My trip to U.P. Diliman this week was a like retracing steps I had made long ago. When we were kids, my siblings and I had a "guided tour" from the family’s resident U.P. Diliman alumnus: my dad. But this tour was unlike the conventional walking tours participated in by incoming freshmen during orientation week. My dad’s tour was more personalised. He showed us where he got stuck during a particularly strong typhoon, where our eldest cousin (a nursing graduate) and her brother (a geology graduate) went to class, where the library was, where he hung out for lunch… basically, we had a pretty good picture of what college was like for him.
A few years later, I was once again walking up the stairs of Juinio Hall (where the College of Engineering is located). At the right side of the hall, there were several plates listing the "500" alumni of the college - whatever that meant. My dad’s name wasn’t in the list. Apparently, he didn’t join the "500" alumni group.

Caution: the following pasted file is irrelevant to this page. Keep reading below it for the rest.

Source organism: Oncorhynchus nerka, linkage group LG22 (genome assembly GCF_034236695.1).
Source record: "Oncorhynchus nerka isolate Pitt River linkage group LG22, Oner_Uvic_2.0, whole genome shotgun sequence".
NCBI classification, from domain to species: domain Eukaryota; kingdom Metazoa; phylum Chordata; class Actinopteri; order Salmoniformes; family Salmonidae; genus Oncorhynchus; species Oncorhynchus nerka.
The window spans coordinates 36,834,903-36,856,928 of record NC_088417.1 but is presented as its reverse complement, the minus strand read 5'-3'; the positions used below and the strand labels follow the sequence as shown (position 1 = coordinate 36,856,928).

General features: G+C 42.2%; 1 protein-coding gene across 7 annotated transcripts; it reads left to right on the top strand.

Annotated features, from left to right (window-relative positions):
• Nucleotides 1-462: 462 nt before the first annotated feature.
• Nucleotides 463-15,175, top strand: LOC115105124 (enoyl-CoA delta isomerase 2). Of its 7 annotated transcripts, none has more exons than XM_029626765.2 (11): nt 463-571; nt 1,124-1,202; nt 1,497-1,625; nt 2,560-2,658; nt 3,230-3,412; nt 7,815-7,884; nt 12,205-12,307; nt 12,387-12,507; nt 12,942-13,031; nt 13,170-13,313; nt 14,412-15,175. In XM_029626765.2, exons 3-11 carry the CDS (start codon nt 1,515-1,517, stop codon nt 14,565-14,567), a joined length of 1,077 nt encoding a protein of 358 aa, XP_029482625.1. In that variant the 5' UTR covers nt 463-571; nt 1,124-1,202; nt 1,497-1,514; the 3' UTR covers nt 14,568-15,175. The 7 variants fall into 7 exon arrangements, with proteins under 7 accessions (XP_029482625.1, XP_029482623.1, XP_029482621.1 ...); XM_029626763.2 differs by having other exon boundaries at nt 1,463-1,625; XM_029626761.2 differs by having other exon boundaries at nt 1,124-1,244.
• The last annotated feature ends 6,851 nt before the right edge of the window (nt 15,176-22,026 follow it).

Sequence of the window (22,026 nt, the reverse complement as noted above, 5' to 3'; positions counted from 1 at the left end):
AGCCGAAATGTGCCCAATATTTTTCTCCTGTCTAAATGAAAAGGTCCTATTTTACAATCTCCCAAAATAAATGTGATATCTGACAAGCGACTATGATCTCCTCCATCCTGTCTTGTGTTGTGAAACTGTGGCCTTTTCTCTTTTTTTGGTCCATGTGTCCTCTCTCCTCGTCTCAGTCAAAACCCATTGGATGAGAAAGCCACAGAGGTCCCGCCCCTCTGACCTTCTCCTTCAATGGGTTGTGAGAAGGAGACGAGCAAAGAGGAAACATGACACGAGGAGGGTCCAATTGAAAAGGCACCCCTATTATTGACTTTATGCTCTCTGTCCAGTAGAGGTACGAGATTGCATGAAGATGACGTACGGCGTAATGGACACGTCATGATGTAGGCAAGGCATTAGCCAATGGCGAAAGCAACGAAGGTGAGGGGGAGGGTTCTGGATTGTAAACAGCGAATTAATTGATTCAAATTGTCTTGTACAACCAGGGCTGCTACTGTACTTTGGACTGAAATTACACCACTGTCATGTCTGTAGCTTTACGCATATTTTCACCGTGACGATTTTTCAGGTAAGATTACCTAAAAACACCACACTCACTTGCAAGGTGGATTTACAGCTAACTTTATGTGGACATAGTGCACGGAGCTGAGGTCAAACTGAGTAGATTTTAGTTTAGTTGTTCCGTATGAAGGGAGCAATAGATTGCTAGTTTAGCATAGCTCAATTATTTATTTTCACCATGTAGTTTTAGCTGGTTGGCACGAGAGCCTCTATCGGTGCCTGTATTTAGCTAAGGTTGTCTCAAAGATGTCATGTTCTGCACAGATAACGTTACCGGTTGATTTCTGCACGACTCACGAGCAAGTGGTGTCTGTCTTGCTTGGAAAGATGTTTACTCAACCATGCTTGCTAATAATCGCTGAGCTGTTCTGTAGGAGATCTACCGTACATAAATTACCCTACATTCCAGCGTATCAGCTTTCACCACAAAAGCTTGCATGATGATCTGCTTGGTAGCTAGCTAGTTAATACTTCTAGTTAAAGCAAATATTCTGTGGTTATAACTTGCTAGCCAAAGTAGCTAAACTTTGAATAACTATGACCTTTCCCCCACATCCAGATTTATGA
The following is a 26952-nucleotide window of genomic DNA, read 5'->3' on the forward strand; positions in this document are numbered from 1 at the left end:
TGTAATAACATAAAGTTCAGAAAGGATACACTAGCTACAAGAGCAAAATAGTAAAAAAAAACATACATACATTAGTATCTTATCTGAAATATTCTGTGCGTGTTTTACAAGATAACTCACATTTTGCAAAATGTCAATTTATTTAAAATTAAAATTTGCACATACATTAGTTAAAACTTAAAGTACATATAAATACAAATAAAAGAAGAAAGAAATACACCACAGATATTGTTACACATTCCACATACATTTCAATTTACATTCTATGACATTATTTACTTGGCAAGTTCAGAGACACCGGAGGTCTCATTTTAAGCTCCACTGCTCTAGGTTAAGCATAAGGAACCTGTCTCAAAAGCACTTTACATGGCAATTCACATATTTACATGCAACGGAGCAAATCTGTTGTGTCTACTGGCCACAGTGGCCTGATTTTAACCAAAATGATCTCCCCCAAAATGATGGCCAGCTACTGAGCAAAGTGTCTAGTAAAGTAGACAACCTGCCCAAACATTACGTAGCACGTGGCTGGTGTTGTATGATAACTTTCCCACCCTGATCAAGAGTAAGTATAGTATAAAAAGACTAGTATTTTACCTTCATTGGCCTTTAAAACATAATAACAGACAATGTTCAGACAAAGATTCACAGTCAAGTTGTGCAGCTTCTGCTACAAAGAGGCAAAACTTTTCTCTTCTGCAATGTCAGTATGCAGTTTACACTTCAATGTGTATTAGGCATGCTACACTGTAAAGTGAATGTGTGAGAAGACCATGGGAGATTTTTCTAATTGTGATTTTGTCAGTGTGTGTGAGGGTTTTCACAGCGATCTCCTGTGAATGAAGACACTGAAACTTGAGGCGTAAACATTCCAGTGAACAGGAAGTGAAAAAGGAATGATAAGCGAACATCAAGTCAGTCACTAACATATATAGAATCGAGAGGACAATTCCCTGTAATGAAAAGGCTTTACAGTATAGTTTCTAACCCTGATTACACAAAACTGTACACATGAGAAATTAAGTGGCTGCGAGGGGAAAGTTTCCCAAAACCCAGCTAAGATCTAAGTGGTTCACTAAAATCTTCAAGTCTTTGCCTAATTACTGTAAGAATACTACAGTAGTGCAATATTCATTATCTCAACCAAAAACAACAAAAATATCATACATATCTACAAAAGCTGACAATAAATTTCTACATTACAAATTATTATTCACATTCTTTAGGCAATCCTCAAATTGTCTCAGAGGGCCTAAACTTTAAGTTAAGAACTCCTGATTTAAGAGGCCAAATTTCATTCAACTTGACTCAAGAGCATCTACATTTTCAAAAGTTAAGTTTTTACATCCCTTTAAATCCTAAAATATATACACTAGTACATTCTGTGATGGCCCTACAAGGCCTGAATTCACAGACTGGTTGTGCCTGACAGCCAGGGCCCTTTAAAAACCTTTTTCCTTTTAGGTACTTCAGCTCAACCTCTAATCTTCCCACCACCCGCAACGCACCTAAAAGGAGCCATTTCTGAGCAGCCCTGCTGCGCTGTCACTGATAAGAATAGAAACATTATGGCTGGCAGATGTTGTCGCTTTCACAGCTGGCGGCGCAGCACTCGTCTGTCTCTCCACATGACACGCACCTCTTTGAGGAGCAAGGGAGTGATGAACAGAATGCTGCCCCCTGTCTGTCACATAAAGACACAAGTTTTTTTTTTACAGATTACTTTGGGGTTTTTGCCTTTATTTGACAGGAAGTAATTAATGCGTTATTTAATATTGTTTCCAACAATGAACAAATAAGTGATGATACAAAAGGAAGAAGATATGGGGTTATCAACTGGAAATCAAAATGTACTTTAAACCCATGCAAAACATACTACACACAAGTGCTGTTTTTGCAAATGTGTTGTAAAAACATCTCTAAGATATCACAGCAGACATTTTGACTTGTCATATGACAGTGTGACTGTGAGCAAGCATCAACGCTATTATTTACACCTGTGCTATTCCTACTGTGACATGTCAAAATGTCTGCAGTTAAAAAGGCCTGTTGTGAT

On this same trip, I also passed the Biology wing of Palma Hall (was it?). If I had ended up taking Biology in Diliman, I would have called that building "home."
My interest was piqued when I saw an "ikot" jeep, which I understand goes around campus; and a "toki" jeep, which goes around in the opposite direction. Since the campus is huge, I easily got disoriented, and just relied on the sign boards hanging in the jeeps.
On this trip to U.P. Diliman, I felt as disoriented as a new freshman or as an UPCAT applicant searching for the right building. And there was no road map to guide me on campus (unlike in USyd where maps were everywhere). But I had fun, nevertheless.